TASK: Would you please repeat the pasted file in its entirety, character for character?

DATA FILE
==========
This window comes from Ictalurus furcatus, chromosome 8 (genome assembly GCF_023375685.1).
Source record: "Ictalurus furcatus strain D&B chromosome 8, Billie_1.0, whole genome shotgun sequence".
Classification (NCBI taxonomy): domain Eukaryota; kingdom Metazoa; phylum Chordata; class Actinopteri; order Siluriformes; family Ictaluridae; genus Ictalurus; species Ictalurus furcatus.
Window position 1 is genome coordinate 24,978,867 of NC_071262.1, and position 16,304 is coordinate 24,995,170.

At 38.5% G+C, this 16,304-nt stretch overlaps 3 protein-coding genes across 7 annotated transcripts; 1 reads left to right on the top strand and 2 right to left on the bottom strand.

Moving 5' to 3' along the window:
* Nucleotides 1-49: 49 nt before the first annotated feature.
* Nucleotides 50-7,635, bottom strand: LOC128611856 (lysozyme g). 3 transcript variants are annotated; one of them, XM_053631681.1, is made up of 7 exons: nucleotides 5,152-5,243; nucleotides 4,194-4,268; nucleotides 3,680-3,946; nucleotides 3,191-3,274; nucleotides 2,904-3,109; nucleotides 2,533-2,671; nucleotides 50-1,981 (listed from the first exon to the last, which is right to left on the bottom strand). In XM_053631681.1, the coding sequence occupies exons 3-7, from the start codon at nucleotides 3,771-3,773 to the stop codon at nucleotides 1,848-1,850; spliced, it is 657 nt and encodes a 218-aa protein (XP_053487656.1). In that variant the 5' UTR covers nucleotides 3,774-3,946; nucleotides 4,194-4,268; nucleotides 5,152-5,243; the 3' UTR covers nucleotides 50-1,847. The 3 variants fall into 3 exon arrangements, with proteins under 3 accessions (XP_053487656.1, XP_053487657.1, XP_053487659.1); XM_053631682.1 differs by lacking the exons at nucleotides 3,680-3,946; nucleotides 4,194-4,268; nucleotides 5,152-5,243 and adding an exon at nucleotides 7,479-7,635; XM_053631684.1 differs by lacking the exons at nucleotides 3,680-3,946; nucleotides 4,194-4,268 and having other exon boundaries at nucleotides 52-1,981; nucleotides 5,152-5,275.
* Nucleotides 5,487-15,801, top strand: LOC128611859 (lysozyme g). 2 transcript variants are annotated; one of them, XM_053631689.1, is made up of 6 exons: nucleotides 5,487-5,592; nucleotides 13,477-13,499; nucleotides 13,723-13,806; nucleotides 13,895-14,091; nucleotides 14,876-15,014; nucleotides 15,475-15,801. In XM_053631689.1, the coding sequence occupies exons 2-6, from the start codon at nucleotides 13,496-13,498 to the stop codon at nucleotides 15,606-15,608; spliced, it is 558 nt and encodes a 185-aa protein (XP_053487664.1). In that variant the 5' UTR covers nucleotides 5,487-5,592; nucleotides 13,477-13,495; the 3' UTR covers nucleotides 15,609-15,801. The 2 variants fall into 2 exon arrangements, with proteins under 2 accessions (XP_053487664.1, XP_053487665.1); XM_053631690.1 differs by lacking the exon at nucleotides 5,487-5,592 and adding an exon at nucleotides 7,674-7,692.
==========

This window comes from Ictalurus furcatus, chromosome 8 (genome assembly GCF_023375685.1).
Source record: "Ictalurus furcatus strain D&B chromosome 8, Billie_1.0, whole genome shotgun sequence".
Classification (NCBI taxonomy): domain Eukaryota; kingdom Metazoa; phylum Chordata; class Actinopteri; order Siluriformes; family Ictaluridae; genus Ictalurus; species Ictalurus furcatus.
Window position 1 is genome coordinate 24,978,867 of NC_071262.1, and position 16,304 is coordinate 24,995,170.

At 38.5% G+C, this 16,304-nt stretch overlaps 3 protein-coding genes across 7 annotated transcripts; 1 reads left to right on the top strand and 2 right to left on the bottom strand.

Moving 5' to 3' along the window:
* Nucleotides 1-49: 49 nt before the first annotated feature.
* Nucleotides 50-7,635, bottom strand: LOC128611856 (lysozyme g). 3 transcript variants are annotated; one of them, XM_053631681.1, is made up of 7 exons: nucleotides 5,152-5,243; nucleotides 4,194-4,268; nucleotides 3,680-3,946; nucleotides 3,191-3,274; nucleotides 2,904-3,109; nucleotides 2,533-2,671; nucleotides 50-1,981 (listed from the first exon to the last, which is right to left on the bottom strand). In XM_053631681.1, the coding sequence occupies exons 3-7, from the start codon at nucleotides 3,771-3,773 to the stop codon at nucleotides 1,848-1,850; spliced, it is 657 nt and encodes a 218-aa protein (XP_053487656.1). In that variant the 5' UTR covers nucleotides 3,774-3,946; nucleotides 4,194-4,268; nucleotides 5,152-5,243; the 3' UTR covers nucleotides 50-1,847. The 3 variants fall into 3 exon arrangements, with proteins under 3 accessions (XP_053487656.1, XP_053487657.1, XP_053487659.1); XM_053631682.1 differs by lacking the exons at nucleotides 3,680-3,946; nucleotides 4,194-4,268; nucleotides 5,152-5,243 and adding an exon at nucleotides 7,479-7,635; XM_053631684.1 differs by lacking the exons at nucleotides 3,680-3,946; nucleotides 4,194-4,268 and having other exon boundaries at nucleotides 52-1,981; nucleotides 5,152-5,275.
* Nucleotides 5,487-15,801, top strand: LOC128611859 (lysozyme g). 2 transcript variants are annotated; one of them, XM_053631689.1, is made up of 6 exons: nucleotides 5,487-5,592; nucleotides 13,477-13,499; nucleotides 13,723-13,806; nucleotides 13,895-14,091; nucleotides 14,876-15,014; nucleotides 15,475-15,801. In XM_053631689.1, the coding sequence occupies exons 2-6, from the start codon at nucleotides 13,496-13,498 to the stop codon at nucleotides 15,606-15,608; spliced, it is 558 nt and encodes a 185-aa protein (XP_053487664.1). In that variant the 5' UTR covers nucleotides 5,487-5,592; nucleotides 13,477-13,495; the 3' UTR covers nucleotides 15,609-15,801. The 2 variants fall into 2 exon arrangements, with proteins under 2 accessions (XP_053487664.1, XP_053487665.1); XM_053631690.1 differs by lacking the exon at nucleotides 5,487-5,592 and adding an exon at nucleotides 7,674-7,692.